I spent this past Sunday celebrating Mother’s Day with my mom in Tallassee, Ala. That prompted me to think of a few things mom has told me over the years that I now apply to my career in PR. I’m sure your mom told you some of the same things, but if not, please comment below and let me know what you’d add!
- I have three sisters, and I’m one of the middle ones. My mother probably told me to share my toys, clothes and everything else a billion times. Now, I use this concept in my career. Share content. This applies not only to clients and press releases – that’s obvious, but also sharing relevant, interesting and helpful information about everything else. In a recent Rutgers webinar about writing for social media, I learned that 80 percent of social media posts are “me now” posts. That means starting a tweet with “I” or making about something you dislike/like – and that’s fine. Next time, though, try Angela Maiers 70/20/10 test.
- 70 percent of your posts should be sharing relevant, interesting or funny information
- Such as tips, speeches, this blog entry …
- 20 percent should be connecting
- If you look at your 10 most recent tweets and not one of them mention someone else, you’re not engaging your audience enough
- 10 percent can be chirps
- Tell me about your day, but only once every 10 tweets, please.
- No, not “He who makes the gold, makes the rules,” but “treat others as you would like to be treated.” I utilize this rule when dealing with the media, clients, colleagues and audiences. When a reporter or client wants something, I get it done – that’s what I’d want to happen. I also try to be mindful of the reporter’s deadline and that they have lots of other stories to juggle. I also think about my audience when sharing information. If I were the one being marketed to, how would I feel? This simple elementary school rule can really change how you are perceived in the world, in my opinion.
When I was in kindergarten, I won a grade-wide reading competition and got to help shave Principal Roberts’ beard. (In retrospect, what were they thinking? I was 5 years old!) I am so thankful mom instilled a love of reading in me at an early age, and I still completely agree with this mantra. I’ve said it in earlier PR 101 posts, PR practitioners have to read/watch/listen to the reporters/producers/bloggers to whom we pitch. Also, it’s a good idea to stay up-to-date with current events anyway. Understanding what’s happening in the world, in your target industries and in your community will make you better at your job; it might even inspire fresh content.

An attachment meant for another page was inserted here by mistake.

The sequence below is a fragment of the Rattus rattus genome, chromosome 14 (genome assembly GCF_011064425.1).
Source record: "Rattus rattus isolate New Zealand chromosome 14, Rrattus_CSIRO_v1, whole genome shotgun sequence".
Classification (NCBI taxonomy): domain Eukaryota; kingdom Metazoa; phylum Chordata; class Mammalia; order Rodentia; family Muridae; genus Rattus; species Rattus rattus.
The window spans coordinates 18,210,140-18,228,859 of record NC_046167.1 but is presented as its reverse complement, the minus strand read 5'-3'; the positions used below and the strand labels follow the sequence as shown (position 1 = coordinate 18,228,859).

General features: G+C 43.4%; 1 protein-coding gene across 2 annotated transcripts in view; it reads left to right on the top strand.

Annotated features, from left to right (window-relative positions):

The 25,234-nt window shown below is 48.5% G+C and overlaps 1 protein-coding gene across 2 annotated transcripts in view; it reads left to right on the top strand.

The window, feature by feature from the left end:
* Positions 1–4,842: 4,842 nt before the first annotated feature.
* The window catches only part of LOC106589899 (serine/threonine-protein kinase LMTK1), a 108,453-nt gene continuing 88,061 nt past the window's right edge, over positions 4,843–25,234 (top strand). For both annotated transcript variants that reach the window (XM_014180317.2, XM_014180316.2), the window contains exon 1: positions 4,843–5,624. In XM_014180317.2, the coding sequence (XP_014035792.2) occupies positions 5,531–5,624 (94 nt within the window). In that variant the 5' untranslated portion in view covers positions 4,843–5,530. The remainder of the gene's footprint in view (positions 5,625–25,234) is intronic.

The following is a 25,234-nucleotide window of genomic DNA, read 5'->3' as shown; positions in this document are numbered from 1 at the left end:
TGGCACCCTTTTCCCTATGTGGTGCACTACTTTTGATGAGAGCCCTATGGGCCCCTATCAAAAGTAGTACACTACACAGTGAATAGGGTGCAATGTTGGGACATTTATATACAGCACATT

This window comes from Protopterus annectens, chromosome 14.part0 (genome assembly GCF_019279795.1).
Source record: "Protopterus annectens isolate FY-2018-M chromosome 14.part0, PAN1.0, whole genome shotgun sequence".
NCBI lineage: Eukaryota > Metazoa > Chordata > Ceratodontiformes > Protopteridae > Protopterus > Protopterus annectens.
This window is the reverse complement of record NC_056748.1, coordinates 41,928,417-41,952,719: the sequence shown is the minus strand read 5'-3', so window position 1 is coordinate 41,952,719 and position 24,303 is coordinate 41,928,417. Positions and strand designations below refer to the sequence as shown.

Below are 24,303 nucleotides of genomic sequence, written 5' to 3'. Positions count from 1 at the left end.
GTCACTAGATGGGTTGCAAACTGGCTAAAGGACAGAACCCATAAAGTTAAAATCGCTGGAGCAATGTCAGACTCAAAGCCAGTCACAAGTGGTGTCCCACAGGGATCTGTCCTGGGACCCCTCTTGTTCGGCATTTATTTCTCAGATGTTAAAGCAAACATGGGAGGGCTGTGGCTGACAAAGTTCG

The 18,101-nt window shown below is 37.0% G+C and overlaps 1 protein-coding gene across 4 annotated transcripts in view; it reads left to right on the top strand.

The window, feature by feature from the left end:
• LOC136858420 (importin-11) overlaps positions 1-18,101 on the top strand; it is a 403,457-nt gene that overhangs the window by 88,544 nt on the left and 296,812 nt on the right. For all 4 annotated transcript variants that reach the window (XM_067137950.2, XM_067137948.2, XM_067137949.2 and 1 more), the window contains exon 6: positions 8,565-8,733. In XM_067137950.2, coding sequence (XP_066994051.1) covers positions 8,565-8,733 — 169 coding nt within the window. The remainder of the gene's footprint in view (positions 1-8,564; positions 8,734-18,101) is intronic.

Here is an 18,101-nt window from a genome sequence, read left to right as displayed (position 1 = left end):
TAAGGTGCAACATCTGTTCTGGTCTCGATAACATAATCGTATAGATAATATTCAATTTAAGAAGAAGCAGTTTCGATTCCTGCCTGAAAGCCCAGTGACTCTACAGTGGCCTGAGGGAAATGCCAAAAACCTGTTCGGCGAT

- The other day I told someone I worked for a PR firm. His response (I couldn’t make this up) was, “Oh, so you like work for cigarette and other morally corrupt companies and try to make them seem OK to the public?” I thought public relations being perceived as “spin” was outdated, but I guess that perception lingers. Encouraging transparency in your clients and in your own life is the best practice. Being proactive is also a good technique to avoid bad situations. There are so many case studies that show us that trying to keep a problem hidden from the public almost never works, so just give it up.
- We’ve all heard this one. Fell off your bike? Can’t get the French braid just right? Well, brush it off and try again. Well, now we can ride bikes, French braid and throw the perfect spiral, but we can still apply this to our lives and careers. There are some stories that don’t get published right away, so we have to be persistent and revisit them later or perhaps explore a new angle. There are some backgrounders that I cannot get right at all, so instead of getting frustrated, I have to just put it away and come back to it later. I know that there will be times that the brilliant PR plan I created just doesn’t show the results I expected, but even if I failed miserably I can’t mope about it – I just have to come up with a new plan and try again. Everyone makes mistakes, but we have to just try harder next time.
- Even though I’m 24, mom still scolds me if I am ever the slightest bit impolite to someone, whether I think I am or not. I’m glad, though, because we all need to mind our manners in every facet of life. I’ve heard so many horror stories about divas and other employees that are hard to work with and I don’t understand it. “Please and thank you, they’re called the magic words” – we all remember that song, right? For social media etiquette tips, please refer back to the SoMe Etiquette post.
Thank you all so much reading, and please feel free to share with your friends.
– Sarah Funderburk